No death sentence but 30 years imprisonment in Nitish Katara murder case
Refusing to award death sentence to Vikas and Vishal Yadav in the much hyped Nitish Katara murder case, a Division Bench of Delhi High Court has via a detailed 594 page judgment turned the life imprisonment (LI) to 25 years of actual imprisonment without consideration of remission and a fine of Rs. 50 Lakh each u/s 302 along with rigorous imprisonment (RI) of 10 years under Sections 364/34 IPC which will run concurrently with the sentence given under Section 302/34 IPC. The Division Bench comprising of Gita Mittal & J.R.Midha JJ stating that the removal of all sources of identification and burning of the body beyond identification was part of single premeditated plan u/s 201 executed by the defendants, awarded RI for 5 years with fine of Rs. 2 lakh and said that the said sentence will run consecutively to the 25 years of actual imprisonment awarded to the defendants, making it 30 years of imprisonment in toto. The third convict Sukhdev Yadav on account of his involvement being influenced by the fact that he was the employee of Vikas Yadav’s father and that he was not a person of substantial means, was awarded LI of 20 years of actual imprisonment without consideration of remission along with a fine of Rs. 10, 000. The Court also considered and recorded the fact that Nilam Katara, the mother of the deceased, had not prayed for the enhancement of the sentence against him.
Pertinent to note that yadavs were convicted by the trial court also under sections 302/364/201 r.w Sec 34 IPC. They were sentenced to LI + fine of 1 lakh each u/s 302 IPC and in default of payment of fine, to undergo simple imprisonment (SI) for 1 year. U/s 364/34 IPC they were sentenced to RI for 10 years + fine of Rs.50,000/- each, in default to undergo SI for 6 months and RI for five years and fine of Rs.10,000/- each under Section 201/34 IPC, in default, SI for three months. All sentences were to run concurrently. Sukhdev Yadav was also found guilty for commission of the same offences under Sections 302/364/34 and Section 201 of the IPC. He was sentenced to undergo LI and fine of Rs.10,000/- u/s 302 IPC, in default to undergo RI for two years; RI for seven years and fine of Rs.5,000/-, under Section 364 IPC, in default RI for six months; RI for three years and fine of Rs.5,000/- under Section 201 IPC, in default, RI for six months. All sentences were directed to run concurrently.
The bench said that the meticulous planning and execution of the crime, the brutality with which it was executed and various other factors and circumstances certainly brought the present case in the category of ‘rarest of rare’ cases, however, referring to various judgments of the Supreme Court, dissuaded from invoking it’s jurisdiction to impose the death sentence considering the irreversibility of the death sentence and the possibility of any Judge on the Bench taking a different view.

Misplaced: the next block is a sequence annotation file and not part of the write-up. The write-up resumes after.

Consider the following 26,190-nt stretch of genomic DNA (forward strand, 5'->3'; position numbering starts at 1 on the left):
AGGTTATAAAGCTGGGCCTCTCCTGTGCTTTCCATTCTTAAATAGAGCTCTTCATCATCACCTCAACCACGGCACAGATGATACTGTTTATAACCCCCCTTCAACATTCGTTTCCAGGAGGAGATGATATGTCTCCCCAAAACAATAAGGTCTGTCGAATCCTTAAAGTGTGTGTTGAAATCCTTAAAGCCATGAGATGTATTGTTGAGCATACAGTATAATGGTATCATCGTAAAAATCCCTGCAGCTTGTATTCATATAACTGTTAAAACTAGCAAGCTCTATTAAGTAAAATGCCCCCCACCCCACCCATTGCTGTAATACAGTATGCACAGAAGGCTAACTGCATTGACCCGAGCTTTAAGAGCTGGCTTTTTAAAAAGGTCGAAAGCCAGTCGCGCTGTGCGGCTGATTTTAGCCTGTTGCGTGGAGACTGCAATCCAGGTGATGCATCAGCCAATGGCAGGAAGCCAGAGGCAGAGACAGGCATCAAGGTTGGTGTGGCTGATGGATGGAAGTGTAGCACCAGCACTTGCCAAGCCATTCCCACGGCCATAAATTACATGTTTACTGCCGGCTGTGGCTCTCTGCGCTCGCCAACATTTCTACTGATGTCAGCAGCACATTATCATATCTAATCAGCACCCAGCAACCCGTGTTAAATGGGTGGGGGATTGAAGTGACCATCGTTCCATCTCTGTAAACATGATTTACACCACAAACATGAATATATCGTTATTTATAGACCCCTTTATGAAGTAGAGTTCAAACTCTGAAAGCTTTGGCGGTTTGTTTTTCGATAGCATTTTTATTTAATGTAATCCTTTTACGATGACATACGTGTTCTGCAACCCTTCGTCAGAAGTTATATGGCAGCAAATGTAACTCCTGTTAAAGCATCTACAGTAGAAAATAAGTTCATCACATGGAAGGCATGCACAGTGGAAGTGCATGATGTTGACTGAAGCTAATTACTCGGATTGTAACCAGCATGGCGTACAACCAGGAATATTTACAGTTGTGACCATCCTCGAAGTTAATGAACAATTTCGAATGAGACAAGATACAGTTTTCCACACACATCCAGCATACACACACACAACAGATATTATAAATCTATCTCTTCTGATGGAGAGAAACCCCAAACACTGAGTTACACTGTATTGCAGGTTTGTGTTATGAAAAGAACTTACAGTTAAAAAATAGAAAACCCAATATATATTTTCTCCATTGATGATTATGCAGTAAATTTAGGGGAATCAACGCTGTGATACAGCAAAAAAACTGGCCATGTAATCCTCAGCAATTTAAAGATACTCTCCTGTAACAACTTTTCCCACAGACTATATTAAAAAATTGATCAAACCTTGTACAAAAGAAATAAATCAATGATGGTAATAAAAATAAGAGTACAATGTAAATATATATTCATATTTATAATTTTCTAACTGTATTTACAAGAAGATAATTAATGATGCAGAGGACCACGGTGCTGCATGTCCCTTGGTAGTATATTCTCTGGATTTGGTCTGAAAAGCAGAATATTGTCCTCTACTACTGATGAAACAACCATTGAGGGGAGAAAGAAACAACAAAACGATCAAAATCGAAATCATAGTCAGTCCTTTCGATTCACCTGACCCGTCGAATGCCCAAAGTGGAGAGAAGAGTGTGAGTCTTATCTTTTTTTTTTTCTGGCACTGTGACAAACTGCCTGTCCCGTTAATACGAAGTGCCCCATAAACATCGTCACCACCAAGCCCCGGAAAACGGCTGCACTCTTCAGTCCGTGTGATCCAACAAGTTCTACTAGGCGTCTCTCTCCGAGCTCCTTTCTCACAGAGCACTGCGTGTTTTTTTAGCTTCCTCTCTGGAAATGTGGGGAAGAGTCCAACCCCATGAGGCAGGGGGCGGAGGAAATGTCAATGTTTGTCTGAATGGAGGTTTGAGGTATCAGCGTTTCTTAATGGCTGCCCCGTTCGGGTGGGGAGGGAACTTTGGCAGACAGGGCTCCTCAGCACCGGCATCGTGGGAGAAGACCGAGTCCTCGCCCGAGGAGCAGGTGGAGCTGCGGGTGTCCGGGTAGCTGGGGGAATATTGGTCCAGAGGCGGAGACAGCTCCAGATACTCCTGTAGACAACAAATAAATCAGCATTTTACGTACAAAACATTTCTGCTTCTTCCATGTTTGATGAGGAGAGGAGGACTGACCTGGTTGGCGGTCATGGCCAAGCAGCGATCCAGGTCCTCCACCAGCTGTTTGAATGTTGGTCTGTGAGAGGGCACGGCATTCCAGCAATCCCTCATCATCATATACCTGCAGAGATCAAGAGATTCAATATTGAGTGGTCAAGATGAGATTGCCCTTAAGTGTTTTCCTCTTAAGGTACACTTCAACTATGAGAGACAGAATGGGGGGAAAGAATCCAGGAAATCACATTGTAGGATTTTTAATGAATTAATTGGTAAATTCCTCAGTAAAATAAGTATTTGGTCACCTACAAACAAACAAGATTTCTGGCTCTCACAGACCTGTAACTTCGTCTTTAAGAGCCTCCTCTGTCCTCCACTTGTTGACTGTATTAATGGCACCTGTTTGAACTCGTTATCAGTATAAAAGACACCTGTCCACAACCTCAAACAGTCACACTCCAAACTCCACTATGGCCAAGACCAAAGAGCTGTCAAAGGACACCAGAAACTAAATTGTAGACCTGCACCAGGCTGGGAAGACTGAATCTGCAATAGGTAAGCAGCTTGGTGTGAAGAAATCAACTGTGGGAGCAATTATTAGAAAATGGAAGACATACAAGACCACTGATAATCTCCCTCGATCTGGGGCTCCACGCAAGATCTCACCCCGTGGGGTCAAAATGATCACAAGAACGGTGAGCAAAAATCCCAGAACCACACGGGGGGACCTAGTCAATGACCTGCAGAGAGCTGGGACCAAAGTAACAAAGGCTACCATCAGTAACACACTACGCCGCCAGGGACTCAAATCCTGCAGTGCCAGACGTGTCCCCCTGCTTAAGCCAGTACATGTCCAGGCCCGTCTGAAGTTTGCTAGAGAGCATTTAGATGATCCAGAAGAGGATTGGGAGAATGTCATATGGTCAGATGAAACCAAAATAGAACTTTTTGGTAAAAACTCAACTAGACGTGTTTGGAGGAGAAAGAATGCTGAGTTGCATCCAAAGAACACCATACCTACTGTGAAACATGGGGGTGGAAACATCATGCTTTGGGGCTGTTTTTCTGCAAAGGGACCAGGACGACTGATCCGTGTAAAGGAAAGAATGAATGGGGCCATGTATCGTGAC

However, in an incorrect understanding of what is meant by ‘Life Imprisonment’, the Court said that the depravity in the mindset and planning of the crimes, brutality in its execution, post crime conduct during investigation and trial point to one essential fact that a life sentence which means only 14 years of imprisonment was grossly inadequate in the present cases and that these defendants did not deserve remission of the life sentence imposed on them by application of Section 433A of the CrPC.
After Shatrughan Chauhan’s judgment delivered last year, awarding death penalty in country has even got narrowed down from the ‘rarest of rare cases’ now. Interestingly, the judgment deems Life Imprisonment as only for 14 years. Section 45 of IPC defines Life as Life of a human being. Sec 53 gives LI as one of the punishments. It has been held in a catena of judgments that LI means imprisonment for natural life of a person. The expression 14 years has been read into by courts from Sec 433A of CrPC which merely says that before 14 years commutation/remission is not possible. To award harsh penalties, punishments such as 25 years have been recently adopted by courts, which is totally strange to Sec 53 which does not at all prescribe such punishment. Such judge centric sentencing instead of a principled one is very harmful for healthy democratic traditions. The only remedy left open to both parties now is to knock doors of the Supreme Court for either enhancement or reduction of sentence.